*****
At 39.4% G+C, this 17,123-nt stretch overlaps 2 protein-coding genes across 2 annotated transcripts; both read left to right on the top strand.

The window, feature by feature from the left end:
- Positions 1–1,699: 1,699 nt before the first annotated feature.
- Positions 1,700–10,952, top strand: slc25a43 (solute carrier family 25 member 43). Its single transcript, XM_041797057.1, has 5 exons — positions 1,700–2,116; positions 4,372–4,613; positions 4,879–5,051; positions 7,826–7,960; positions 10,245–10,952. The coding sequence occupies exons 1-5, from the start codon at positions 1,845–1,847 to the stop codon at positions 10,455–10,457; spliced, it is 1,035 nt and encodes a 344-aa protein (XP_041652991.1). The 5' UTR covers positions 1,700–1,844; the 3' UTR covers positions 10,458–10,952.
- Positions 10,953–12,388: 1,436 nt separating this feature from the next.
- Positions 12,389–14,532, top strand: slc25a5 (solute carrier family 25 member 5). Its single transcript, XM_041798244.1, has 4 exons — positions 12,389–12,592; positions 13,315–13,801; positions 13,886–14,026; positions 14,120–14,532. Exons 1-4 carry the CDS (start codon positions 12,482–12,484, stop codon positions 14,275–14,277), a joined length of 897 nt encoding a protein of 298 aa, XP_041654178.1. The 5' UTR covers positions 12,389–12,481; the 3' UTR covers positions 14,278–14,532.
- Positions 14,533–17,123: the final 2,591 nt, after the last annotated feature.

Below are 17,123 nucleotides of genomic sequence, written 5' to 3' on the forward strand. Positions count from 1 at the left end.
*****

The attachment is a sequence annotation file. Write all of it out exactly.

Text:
At 39.4% G+C, this 17,123-nt stretch overlaps 2 protein-coding genes across 2 annotated transcripts; both read left to right on the top strand.

The window, feature by feature from the left end:
- Positions 1–1,699: 1,699 nt before the first annotated feature.
- Positions 1,700–10,952, top strand: slc25a43 (solute carrier family 25 member 43). Its single transcript, XM_041797057.1, has 5 exons — positions 1,700–2,116; positions 4,372–4,613; positions 4,879–5,051; positions 7,826–7,960; positions 10,245–10,952. The coding sequence occupies exons 1-5, from the start codon at positions 1,845–1,847 to the stop codon at positions 10,455–10,457; spliced, it is 1,035 nt and encodes a 344-aa protein (XP_041652991.1). The 5' UTR covers positions 1,700–1,844; the 3' UTR covers positions 10,458–10,952.
- Positions 10,953–12,388: 1,436 nt separating this feature from the next.
- Positions 12,389–14,532, top strand: slc25a5 (solute carrier family 25 member 5). Its single transcript, XM_041798244.1, has 4 exons — positions 12,389–12,592; positions 13,315–13,801; positions 13,886–14,026; positions 14,120–14,532. Exons 1-4 carry the CDS (start codon positions 12,482–12,484, stop codon positions 14,275–14,277), a joined length of 897 nt encoding a protein of 298 aa, XP_041654178.1. The 5' UTR covers positions 12,389–12,481; the 3' UTR covers positions 14,278–14,532.
- Positions 14,533–17,123: the final 2,591 nt, after the last annotated feature.

Below are 17,123 nucleotides of genomic sequence, written 5' to 3' on the forward strand. Positions count from 1 at the left end.